– Where was the bill for the tractors paid, in London or in America ?
– It was paid in Australia in Australian pounds, and that was the end of the transaction. There was no dollar obligation at all. We were able to conclude that transaction quickly by reason of the fortunate concatenation of a number of circumstances. The whole matter was finished in a week. I do not wish to be questioned on the details of it at this stage, but I am not without hope that in respect of our developmental equipment requirements we shall be able to get over the dollar hurdle. In this connexion I do not refer to consumer goods which must take their chance in the ordinary dollar pool. Extension of time granted.’] I am obliged for the tolerance of the House.
I look forward with the greatest enthusiasm to this task of development. All members of the Government, including myself, are facing the tremendous task of development in Australia with both energy and enthusiasm. We have no illusions about the difficulties that will arise. A tremendous task lies ahead and unless we succeed to a reasonably high degree the possibility of Australia remaining an independent British country indefinitely will be limited. This matter has therefore been placed high on the Government’s programme. I welcome the absence of party politics from it. A programme of national development must necessarily be of such a nature as to be above such considerations. The only feature that could justifiably come within the ambit of criticism on party political lines is the detail of how the programme should be carried out. I am convinced that probably no section of the community, with the possible exception of the Communist party, is apposed to the proposed programme. Our objective is to make this country year by year a more important unit among the Englishspeaking countries of the world.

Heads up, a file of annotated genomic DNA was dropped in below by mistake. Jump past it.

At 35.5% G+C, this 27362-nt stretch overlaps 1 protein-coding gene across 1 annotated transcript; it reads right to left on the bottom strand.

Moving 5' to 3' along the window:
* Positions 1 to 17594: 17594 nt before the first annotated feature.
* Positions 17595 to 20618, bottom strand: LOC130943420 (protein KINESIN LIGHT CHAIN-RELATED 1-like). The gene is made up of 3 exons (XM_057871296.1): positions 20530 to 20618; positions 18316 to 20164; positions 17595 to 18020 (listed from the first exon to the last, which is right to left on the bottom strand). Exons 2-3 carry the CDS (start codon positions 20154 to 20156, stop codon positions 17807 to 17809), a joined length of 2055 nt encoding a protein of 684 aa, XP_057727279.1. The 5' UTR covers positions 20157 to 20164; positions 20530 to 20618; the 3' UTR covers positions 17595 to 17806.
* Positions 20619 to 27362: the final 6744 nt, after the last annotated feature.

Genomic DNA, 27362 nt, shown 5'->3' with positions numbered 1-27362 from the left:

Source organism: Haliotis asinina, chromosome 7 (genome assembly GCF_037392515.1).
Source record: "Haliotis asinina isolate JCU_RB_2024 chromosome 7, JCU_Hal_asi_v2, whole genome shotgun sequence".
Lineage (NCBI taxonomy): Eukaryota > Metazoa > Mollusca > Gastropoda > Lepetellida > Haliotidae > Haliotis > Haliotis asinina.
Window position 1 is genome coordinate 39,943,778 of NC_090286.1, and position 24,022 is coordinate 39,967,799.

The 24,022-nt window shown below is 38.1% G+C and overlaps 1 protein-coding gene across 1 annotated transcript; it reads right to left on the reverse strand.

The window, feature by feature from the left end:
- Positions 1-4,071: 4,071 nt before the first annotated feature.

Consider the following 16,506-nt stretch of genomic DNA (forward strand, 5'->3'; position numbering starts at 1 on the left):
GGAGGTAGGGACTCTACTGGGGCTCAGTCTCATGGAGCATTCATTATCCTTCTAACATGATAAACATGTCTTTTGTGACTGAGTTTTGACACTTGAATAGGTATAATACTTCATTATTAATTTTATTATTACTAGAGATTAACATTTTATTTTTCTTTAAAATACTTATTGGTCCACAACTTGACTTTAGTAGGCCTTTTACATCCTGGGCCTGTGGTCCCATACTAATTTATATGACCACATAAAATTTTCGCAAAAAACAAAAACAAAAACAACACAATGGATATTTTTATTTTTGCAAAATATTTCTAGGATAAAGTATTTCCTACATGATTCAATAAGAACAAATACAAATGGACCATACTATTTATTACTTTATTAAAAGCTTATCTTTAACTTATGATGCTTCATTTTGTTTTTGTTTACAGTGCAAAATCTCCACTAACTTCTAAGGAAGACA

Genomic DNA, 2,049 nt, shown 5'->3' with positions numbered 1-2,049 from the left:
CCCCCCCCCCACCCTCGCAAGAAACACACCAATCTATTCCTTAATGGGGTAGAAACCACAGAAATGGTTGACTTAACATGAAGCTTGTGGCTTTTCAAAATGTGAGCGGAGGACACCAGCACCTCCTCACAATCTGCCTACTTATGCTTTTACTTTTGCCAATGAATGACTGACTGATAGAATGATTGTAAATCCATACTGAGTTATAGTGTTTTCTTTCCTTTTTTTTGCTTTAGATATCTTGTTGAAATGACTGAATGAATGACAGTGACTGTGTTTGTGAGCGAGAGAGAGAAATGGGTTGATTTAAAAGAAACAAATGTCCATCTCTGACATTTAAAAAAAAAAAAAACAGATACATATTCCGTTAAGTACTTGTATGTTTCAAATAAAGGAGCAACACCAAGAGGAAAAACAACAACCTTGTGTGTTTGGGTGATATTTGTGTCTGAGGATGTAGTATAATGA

Sitting suspended from b.55 to 8 p.m.
-(Hon. Archie Cameron). - I desire to call the attention of the House to Standing Order 52, which was disregarded this afternoon by honorable members on the front Government benches, and those on the front Opposition benches, as well as by other honorable members.